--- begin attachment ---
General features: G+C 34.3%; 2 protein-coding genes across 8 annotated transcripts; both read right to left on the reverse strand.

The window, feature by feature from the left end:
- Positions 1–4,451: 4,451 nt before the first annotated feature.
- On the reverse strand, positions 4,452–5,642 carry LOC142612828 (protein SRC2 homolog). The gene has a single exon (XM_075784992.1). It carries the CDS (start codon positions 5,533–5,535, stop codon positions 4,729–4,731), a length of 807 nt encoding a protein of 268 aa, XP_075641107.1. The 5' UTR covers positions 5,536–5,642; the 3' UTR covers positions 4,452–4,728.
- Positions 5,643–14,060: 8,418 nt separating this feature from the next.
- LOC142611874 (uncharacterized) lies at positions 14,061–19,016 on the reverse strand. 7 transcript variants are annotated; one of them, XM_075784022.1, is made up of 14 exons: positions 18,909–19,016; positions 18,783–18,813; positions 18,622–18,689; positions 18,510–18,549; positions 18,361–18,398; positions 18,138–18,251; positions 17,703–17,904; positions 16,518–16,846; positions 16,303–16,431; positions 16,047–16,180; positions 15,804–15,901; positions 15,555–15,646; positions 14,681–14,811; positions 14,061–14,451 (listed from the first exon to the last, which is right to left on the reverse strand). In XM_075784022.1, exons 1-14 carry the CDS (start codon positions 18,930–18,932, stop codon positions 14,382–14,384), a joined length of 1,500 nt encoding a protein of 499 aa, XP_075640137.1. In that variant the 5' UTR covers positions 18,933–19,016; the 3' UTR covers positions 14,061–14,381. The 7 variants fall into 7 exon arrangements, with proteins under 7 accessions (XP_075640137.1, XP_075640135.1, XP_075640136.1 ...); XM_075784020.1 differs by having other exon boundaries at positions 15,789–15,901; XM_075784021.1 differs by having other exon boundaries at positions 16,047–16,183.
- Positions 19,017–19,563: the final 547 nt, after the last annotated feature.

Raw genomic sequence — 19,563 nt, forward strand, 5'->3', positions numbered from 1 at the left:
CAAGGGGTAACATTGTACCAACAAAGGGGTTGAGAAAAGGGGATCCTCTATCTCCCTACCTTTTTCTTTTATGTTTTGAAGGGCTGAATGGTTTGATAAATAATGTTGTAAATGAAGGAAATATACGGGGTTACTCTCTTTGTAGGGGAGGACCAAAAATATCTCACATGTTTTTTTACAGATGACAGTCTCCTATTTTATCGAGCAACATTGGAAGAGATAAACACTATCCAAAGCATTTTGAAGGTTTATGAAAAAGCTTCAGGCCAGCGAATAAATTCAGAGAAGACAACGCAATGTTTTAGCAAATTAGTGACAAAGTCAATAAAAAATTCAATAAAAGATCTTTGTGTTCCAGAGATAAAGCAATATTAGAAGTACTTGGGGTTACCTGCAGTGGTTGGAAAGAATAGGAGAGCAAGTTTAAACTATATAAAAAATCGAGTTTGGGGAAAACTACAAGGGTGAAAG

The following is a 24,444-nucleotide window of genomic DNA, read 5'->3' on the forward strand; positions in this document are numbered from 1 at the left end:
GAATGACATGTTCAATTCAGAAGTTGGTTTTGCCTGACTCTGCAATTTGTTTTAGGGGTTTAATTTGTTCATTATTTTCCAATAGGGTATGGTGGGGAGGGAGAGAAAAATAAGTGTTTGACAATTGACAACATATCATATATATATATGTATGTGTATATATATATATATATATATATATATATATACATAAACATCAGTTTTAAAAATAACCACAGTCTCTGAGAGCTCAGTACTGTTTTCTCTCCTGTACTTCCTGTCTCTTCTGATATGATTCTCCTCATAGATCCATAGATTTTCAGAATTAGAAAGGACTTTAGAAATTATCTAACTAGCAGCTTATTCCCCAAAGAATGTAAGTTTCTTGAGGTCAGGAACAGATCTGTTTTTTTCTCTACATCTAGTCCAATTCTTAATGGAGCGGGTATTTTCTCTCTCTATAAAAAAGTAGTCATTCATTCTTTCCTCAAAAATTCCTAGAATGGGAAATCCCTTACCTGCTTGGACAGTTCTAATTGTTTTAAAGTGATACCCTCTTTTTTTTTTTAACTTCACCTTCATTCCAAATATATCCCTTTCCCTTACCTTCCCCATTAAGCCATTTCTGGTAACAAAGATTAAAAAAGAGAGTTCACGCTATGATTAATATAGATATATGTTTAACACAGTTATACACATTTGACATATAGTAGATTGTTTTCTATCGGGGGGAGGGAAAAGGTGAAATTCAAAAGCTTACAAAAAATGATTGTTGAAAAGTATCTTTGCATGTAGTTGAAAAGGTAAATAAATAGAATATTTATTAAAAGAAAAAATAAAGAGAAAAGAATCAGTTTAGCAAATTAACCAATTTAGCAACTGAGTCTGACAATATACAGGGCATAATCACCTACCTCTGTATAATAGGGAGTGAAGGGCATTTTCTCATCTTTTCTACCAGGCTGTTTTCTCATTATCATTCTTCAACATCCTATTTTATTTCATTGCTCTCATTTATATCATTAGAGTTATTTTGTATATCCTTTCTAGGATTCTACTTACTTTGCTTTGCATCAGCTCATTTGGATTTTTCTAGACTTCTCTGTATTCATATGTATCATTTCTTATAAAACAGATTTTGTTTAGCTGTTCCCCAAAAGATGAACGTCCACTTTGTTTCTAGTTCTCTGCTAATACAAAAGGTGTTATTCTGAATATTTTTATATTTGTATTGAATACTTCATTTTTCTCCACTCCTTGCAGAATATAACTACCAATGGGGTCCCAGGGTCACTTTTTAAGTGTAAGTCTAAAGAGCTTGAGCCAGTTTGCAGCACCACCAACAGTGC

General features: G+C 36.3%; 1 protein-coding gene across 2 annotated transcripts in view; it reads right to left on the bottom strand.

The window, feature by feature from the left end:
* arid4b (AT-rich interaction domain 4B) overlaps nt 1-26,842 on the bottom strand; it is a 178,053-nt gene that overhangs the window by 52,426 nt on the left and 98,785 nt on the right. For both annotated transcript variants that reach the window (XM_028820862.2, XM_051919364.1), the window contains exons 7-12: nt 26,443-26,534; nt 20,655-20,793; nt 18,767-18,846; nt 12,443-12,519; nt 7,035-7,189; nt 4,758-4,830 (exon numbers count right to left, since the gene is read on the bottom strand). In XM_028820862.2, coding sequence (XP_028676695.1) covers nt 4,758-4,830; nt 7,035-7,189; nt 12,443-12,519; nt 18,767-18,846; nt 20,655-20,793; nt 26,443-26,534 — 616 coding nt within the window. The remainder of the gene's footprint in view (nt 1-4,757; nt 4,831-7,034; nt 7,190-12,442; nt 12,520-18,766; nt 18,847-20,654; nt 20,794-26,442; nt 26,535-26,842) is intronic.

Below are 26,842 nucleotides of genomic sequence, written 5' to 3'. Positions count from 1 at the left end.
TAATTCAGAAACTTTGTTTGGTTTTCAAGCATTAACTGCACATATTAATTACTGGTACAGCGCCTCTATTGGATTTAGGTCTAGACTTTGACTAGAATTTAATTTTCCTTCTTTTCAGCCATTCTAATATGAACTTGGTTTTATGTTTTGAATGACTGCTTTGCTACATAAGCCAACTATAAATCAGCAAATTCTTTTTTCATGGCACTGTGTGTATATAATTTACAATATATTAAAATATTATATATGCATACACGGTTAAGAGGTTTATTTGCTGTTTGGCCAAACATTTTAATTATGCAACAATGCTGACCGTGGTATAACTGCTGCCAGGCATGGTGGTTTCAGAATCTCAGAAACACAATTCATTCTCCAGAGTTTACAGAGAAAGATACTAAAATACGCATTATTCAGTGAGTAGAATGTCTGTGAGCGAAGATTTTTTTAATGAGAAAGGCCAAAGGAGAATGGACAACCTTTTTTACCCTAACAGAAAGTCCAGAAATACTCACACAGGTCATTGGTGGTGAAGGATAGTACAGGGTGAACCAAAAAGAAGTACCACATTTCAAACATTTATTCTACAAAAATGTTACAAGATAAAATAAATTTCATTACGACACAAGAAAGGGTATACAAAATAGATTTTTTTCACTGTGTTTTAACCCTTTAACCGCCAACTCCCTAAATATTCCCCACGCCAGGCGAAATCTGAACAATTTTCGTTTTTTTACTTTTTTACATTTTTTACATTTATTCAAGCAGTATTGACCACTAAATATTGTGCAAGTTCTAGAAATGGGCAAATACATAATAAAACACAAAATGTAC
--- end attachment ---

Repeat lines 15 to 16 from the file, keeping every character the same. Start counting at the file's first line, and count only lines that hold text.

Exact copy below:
Below are 26,842 nucleotides of genomic sequence, written 5' to 3'. Positions count from 1 at the left end.
TAATTCAGAAACTTTGTTTGGTTTTCAAGCATTAACTGCACATATTAATTACTGGTACAGCGCCTCTATTGGATTTAGGTCTAGACTTTGACTAGAATTTAATTTTCCTTCTTTTCAGCCATTCTAATATGAACTTGGTTTTATGTTTTGAATGACTGCTTTGCTACATAAGCCAACTATAAATCAGCAAATTCTTTTTTCATGGCACTGTGTGTATATAATTTACAATATATTAAAATATTATATATGCATACACGGTTAAGAGGTTTATTTGCTGTTTGGCCAAACATTTTAATTATGCAACAATGCTGACCGTGGTATAACTGCTGCCAGGCATGGTGGTTTCAGAATCTCAGAAACACAATTCATTCTCCAGAGTTTACAGAGAAAGATACTAAAATACGCATTATTCAGTGAGTAGAATGTCTGTGAGCGAAGATTTTTTTAATGAGAAAGGCCAAAGGAGAATGGACAACCTTTTTTACCCTAACAGAAAGTCCAGAAATACTCACACAGGTCATTGGTGGTGAAGGATAGTACAGGGTGAACCAAAAAGAAGTACCACATTTCAAACATTTATTCTACAAAAATGTTACAAGATAAAATAAATTTCATTACGACACAAGAAAGGGTATACAAAATAGATTTTTTTCACTGTGTTTTAACCCTTTAACCGCCAACTCCCTAAATATTCCCCACGCCAGGCGAAATCTGAACAATTTTCGTTTTTTTACTTTTTTACATTTTTTACATTTATTCAAGCAGTATTGACCACTAAATATTGTGCAAGTTCTAGAAATGGGCAAATACATAATAAAACACAAAATGTAC